Netflix’s Fear Street Part 1: An Interesting Storyline Wasted on Bland Characters

After the success of Stranger Things, Netflix has taken up ‘Fear Street’ as their next teen horror movie project. Fear Street Part 1: 1994 is the first movie of a trilogy.

Being a major R.L. Stine, Goosebumps, and Fear Street fan, I had a lot of expectations from this movie but it fails to live up to them on multiple levels.

Set in a small town, Shadyside (not subtle with this name at all), the very first scene of the movie introduces a skeleton mask killer who resembles Ghost Face from Scream (1996), a legendary horror movie franchise. The killer brutally murders people working late at the Shadyside Mall.

Turns out that the mall massacre was only a part of many serial killings that have occurred over the years in Shadyside. It is shown that normal people in this town often turn into brutal serial killers because a witch Sarah Frier had cursed Shadyside before she was burned during a witch trail. This story set up and the mall scene, were iconic and took me back to the 90s but unfortunately, that’s where the fun ended for me.

We then meet the main characters Deena, Sam, Josh, Kathy, and Simon. Deena is shown as a tough girl, mourning over her lost love Sam. Sam is a naive and sheltered girl who seems to be struggling with her bisexual identity. She moves to Sunnyvale, a richer and safer rival town to Shadyside.

Josh, Deena’s younger brother, fits into the horror nerd stereotype who has a literal murder board, noting all the massacres that happened in Shadyside. He has a crush on Kathy, a driven young woman who along with Simon sells prescription drugs for easy money.

To be honest, these characters disappointed me, they were clearly not from the 90s their mannerisms belong to 2021. There is no harmony between the 90s setting and these characters. In a horror movie, it is important for the audience to empathize with the characters and to care for them.

When it is revealed that all the past killers of Shadyside have been revived and are after Sam and her group of friends, I honestly tried hard to care for her. Sam was super bland, I did not know why I was supposed to root for her. The only characters who I managed to like were Kathy and Simon but they were killed off, leaving us with an irritating Deena carrying the story forward.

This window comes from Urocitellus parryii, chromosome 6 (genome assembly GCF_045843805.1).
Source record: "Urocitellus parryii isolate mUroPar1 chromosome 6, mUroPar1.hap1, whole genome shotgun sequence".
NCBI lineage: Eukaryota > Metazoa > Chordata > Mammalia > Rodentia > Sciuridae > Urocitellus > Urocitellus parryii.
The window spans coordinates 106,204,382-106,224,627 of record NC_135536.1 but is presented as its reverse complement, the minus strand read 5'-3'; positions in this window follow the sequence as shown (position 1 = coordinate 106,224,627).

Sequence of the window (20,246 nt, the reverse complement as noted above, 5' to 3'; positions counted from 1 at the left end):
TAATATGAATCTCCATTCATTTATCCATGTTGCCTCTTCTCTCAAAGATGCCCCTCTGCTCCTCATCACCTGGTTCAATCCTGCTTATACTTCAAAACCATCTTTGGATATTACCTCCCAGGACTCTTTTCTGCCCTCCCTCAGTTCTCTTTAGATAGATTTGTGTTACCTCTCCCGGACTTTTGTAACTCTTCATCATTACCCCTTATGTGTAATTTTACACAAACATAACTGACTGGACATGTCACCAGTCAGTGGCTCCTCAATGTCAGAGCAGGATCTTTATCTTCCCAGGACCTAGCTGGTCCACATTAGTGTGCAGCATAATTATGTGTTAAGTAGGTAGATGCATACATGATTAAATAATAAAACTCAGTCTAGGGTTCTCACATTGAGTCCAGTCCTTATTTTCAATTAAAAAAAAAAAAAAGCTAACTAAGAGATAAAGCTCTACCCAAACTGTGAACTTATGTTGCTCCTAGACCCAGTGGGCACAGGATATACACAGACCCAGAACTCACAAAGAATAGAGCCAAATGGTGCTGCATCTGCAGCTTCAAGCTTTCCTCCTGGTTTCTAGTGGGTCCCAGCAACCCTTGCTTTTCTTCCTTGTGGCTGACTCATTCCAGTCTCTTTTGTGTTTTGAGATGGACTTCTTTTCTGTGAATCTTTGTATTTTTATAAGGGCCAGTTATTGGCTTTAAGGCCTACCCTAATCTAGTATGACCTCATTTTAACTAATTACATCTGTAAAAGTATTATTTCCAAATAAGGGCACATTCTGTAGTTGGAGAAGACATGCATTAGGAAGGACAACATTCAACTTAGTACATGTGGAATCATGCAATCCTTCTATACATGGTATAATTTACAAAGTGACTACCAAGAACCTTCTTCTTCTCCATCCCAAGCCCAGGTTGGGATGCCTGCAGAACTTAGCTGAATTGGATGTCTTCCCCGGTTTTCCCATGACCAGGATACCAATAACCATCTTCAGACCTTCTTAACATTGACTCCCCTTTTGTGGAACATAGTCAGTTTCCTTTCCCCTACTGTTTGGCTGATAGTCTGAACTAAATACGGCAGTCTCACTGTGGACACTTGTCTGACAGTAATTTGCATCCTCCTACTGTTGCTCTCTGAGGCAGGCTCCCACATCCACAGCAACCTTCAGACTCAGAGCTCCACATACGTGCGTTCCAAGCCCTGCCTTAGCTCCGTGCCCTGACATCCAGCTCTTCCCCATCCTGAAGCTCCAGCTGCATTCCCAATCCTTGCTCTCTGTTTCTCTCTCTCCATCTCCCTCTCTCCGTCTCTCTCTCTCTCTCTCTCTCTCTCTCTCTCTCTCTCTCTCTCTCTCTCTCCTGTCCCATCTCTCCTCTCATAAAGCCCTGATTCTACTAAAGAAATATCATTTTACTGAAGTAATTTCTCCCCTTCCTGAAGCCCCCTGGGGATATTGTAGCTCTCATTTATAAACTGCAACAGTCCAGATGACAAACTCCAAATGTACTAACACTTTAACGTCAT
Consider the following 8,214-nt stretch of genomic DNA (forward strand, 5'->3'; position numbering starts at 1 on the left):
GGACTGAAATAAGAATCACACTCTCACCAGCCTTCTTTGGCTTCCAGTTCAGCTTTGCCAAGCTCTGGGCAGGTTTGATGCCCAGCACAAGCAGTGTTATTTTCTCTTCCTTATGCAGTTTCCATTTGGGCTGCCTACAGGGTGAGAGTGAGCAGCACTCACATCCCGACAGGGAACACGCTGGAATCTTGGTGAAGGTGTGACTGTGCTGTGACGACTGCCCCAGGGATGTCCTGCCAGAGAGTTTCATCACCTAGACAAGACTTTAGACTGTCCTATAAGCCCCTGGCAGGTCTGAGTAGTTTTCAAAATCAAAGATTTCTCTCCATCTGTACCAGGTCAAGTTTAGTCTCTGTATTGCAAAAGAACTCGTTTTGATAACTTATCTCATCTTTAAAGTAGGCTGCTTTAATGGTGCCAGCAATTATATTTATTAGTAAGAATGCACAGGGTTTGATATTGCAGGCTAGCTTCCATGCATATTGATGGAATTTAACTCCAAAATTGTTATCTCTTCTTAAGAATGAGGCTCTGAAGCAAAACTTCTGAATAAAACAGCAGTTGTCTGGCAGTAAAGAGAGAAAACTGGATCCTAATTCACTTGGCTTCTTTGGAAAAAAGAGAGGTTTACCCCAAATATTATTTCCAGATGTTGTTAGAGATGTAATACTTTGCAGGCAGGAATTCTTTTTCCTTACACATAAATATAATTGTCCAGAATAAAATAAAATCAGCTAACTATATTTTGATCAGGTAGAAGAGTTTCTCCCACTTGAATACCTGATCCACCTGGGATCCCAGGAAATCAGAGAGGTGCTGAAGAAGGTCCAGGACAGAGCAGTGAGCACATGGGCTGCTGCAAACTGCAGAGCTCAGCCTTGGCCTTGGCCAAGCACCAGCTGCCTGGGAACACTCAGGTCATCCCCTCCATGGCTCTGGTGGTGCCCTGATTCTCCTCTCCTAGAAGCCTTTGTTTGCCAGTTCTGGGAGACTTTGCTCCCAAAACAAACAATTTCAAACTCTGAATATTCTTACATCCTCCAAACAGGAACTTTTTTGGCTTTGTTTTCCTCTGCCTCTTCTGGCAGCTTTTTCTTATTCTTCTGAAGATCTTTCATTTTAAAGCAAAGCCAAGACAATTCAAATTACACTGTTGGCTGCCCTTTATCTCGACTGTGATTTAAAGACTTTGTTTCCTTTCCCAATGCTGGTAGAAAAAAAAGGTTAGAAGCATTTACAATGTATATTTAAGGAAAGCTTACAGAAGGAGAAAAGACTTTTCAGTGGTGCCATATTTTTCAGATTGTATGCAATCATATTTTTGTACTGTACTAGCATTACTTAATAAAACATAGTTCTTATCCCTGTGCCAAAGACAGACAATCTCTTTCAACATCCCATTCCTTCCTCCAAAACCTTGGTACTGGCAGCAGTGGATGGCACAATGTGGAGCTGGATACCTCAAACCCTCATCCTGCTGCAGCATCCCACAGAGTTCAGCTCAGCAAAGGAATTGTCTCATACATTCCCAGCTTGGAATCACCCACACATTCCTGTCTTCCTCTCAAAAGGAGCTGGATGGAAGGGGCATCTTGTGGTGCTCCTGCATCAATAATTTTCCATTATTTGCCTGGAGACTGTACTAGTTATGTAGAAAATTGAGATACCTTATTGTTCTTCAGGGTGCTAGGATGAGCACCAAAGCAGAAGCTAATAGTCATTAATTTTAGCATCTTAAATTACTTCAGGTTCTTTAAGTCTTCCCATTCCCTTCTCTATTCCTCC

Josh’s nerdy character could have been done better, he was very underconfident and lacked passion for his town’s history even though he does all the research. He seemed to be fixated on kissing Kathy rather than finding solutions and fighting the killers.

This movie borrows heavily from R.L. Stine’s Fear Street book series but fails to maintain the source material’s nostalgic elements. It fails to feature the innocent, relatable, and fun characters these books have. Nickelodeon’s Are you afraid of the dark reboots are far better than a movie that’s trying too hard to be ‘woke’ by adding nudity, and overly sexual lesbian characters.

The storyline of this movie was strong and somehow manages to compensate for the bland characters. The main characters have limited resources yet they have to go up against, revived serial killers. They try to shoot them and blow them up but these killers rise up from the dead again and again. The strong villains and the smartness of the characters in finding loopholes make it an even match between the two. We are fooled into thinking that Deena had won, but just like in every R.L. Stine novel there is a big twist at the end.

All in all, if you are looking for a one-time watch, Fear Street 1: 1994 can be a good movie for you. Its impeccable visuals and plot will leave you curious enough to check out the next 2 parts. If you want the real 90s horror vibe, watch the Goosebumps Movie Series (2015 and 2018) or the Are You Afraid of the Dark Reboot (2020 and 2021) instead of this!

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